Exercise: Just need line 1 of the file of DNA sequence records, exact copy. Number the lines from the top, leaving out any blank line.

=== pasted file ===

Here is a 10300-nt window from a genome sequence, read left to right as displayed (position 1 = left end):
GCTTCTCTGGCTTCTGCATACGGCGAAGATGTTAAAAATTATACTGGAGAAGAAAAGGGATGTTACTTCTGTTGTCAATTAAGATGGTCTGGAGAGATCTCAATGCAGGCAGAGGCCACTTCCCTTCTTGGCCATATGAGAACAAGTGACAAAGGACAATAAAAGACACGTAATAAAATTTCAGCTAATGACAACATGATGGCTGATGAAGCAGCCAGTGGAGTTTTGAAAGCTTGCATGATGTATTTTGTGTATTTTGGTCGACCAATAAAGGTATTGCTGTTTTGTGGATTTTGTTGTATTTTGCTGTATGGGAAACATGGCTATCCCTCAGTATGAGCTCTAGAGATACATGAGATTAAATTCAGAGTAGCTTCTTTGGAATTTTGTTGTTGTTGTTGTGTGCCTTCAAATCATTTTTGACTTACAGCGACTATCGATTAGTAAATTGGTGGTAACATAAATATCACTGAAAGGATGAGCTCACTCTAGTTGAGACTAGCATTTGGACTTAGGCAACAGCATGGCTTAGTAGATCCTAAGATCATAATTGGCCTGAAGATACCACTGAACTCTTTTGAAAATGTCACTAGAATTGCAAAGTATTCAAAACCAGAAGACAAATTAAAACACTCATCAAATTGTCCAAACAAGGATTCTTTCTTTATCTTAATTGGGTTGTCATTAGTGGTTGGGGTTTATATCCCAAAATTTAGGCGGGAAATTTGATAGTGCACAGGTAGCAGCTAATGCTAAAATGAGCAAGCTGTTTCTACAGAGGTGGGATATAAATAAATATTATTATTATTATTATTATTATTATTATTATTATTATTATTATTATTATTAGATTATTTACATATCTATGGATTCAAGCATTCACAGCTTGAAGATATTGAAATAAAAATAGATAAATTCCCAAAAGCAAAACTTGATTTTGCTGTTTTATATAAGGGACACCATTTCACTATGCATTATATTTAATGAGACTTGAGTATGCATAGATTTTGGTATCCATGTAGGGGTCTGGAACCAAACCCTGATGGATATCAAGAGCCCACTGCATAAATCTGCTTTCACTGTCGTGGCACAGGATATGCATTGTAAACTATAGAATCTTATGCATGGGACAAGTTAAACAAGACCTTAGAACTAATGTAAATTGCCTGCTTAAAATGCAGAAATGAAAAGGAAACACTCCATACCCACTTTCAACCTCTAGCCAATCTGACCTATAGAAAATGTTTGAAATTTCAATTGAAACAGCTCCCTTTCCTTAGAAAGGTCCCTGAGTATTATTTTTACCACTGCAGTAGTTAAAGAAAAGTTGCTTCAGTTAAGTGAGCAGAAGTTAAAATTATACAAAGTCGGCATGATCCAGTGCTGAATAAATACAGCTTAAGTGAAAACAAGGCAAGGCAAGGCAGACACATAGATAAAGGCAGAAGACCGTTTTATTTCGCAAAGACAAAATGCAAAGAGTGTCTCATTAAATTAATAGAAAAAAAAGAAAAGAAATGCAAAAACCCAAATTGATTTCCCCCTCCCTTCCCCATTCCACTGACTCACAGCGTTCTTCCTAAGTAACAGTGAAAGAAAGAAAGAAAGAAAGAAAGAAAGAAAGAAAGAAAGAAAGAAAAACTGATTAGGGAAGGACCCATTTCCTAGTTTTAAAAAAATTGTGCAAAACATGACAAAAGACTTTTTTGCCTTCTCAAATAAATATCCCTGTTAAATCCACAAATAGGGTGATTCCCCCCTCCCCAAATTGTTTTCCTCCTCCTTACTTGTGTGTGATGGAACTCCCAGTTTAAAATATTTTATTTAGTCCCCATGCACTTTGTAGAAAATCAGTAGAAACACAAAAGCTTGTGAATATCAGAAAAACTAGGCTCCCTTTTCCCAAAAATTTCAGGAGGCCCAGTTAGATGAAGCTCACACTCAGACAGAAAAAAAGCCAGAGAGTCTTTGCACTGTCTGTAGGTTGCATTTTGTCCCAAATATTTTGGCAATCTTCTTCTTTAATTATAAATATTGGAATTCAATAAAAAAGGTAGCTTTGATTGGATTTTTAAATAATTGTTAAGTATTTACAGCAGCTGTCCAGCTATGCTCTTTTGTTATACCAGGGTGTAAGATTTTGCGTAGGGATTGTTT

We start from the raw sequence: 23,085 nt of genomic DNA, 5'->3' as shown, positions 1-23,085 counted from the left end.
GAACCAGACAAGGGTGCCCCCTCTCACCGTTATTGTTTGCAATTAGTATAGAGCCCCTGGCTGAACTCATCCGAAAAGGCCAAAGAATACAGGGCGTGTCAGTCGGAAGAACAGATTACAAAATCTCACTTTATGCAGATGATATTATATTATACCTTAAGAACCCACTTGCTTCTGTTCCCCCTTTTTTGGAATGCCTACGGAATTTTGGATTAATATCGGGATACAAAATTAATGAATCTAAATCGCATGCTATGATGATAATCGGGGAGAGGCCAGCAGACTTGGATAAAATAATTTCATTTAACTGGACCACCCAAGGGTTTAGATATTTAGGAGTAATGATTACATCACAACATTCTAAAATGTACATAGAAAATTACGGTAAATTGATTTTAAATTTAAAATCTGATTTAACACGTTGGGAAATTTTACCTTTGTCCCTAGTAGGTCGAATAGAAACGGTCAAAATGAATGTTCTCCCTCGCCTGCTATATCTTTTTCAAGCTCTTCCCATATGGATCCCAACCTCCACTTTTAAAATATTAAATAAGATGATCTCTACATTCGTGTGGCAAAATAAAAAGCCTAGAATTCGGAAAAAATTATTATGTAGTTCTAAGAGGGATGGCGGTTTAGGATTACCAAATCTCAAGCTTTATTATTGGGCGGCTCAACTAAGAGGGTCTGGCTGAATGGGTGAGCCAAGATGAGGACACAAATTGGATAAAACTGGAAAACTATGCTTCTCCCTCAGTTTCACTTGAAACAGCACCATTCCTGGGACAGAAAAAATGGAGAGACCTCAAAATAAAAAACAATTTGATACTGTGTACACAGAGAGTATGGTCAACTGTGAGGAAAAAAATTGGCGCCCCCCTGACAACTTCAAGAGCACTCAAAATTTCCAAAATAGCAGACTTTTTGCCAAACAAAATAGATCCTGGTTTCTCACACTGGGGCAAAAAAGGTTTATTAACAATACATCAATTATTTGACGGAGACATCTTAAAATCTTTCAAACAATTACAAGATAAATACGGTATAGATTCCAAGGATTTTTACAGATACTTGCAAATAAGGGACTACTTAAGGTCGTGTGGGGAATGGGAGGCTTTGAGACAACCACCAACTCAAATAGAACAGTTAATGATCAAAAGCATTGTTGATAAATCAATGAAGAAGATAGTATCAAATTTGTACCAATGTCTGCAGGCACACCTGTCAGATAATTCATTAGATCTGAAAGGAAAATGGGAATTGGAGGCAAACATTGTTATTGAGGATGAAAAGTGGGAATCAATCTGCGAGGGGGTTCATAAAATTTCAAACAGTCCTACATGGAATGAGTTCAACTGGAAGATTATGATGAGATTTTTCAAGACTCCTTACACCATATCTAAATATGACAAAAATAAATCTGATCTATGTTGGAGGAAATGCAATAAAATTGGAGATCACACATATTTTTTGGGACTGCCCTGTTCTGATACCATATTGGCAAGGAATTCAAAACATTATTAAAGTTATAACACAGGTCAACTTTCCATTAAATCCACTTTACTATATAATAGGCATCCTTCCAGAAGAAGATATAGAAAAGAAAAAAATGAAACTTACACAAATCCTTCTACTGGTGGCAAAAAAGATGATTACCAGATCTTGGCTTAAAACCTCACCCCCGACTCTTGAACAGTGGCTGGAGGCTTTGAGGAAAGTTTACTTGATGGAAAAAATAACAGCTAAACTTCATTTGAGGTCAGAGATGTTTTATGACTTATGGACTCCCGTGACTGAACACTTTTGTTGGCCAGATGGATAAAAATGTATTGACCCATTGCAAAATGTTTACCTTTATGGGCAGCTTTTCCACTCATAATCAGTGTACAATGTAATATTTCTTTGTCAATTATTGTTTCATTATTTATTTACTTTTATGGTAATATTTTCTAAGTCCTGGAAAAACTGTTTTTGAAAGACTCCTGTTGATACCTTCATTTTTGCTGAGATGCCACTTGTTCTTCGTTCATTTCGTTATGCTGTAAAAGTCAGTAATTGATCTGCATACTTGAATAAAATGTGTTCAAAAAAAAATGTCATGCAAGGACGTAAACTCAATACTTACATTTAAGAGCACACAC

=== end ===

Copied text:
Here is a 10300-nt window from a genome sequence, read left to right as displayed (position 1 = left end):